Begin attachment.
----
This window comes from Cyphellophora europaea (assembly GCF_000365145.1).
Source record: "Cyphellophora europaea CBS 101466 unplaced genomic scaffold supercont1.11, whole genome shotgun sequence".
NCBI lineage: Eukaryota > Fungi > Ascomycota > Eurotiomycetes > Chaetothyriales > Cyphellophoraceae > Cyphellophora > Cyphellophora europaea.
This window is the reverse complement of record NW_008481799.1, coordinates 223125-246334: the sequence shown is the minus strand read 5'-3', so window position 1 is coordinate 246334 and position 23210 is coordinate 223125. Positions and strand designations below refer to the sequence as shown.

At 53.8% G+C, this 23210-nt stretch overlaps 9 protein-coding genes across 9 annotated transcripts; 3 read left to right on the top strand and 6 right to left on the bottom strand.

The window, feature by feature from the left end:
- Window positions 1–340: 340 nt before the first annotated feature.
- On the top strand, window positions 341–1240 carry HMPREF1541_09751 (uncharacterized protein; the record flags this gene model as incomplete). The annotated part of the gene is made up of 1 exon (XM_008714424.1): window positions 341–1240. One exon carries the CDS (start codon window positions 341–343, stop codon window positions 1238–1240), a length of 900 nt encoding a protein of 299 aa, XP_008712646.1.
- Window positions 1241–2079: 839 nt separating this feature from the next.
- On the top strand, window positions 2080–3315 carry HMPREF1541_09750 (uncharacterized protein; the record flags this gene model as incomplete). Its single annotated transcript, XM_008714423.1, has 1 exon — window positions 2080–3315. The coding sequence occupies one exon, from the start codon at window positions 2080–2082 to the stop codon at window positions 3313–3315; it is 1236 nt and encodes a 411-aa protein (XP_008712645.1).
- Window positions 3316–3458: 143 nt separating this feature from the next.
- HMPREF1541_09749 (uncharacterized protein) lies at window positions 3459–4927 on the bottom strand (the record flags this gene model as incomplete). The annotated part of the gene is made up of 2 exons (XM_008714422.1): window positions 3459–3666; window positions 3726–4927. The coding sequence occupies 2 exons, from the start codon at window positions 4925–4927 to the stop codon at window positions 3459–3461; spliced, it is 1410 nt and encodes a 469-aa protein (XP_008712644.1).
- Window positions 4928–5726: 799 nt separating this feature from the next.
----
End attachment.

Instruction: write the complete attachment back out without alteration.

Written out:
This window comes from Cyphellophora europaea (assembly GCF_000365145.1).
Source record: "Cyphellophora europaea CBS 101466 unplaced genomic scaffold supercont1.11, whole genome shotgun sequence".
NCBI lineage: Eukaryota > Fungi > Ascomycota > Eurotiomycetes > Chaetothyriales > Cyphellophoraceae > Cyphellophora > Cyphellophora europaea.
This window is the reverse complement of record NW_008481799.1, coordinates 223125-246334: the sequence shown is the minus strand read 5'-3', so window position 1 is coordinate 246334 and position 23210 is coordinate 223125. Positions and strand designations below refer to the sequence as shown.

At 53.8% G+C, this 23210-nt stretch overlaps 9 protein-coding genes across 9 annotated transcripts; 3 read left to right on the top strand and 6 right to left on the bottom strand.

The window, feature by feature from the left end:
- Window positions 1–340: 340 nt before the first annotated feature.
- On the top strand, window positions 341–1240 carry HMPREF1541_09751 (uncharacterized protein; the record flags this gene model as incomplete). The annotated part of the gene is made up of 1 exon (XM_008714424.1): window positions 341–1240. One exon carries the CDS (start codon window positions 341–343, stop codon window positions 1238–1240), a length of 900 nt encoding a protein of 299 aa, XP_008712646.1.
- Window positions 1241–2079: 839 nt separating this feature from the next.
- On the top strand, window positions 2080–3315 carry HMPREF1541_09750 (uncharacterized protein; the record flags this gene model as incomplete). Its single annotated transcript, XM_008714423.1, has 1 exon — window positions 2080–3315. The coding sequence occupies one exon, from the start codon at window positions 2080–2082 to the stop codon at window positions 3313–3315; it is 1236 nt and encodes a 411-aa protein (XP_008712645.1).
- Window positions 3316–3458: 143 nt separating this feature from the next.
- HMPREF1541_09749 (uncharacterized protein) lies at window positions 3459–4927 on the bottom strand (the record flags this gene model as incomplete). The annotated part of the gene is made up of 2 exons (XM_008714422.1): window positions 3459–3666; window positions 3726–4927. The coding sequence occupies 2 exons, from the start codon at window positions 4925–4927 to the stop codon at window positions 3459–3461; spliced, it is 1410 nt and encodes a 469-aa protein (XP_008712644.1).
- Window positions 4928–5726: 799 nt separating this feature from the next.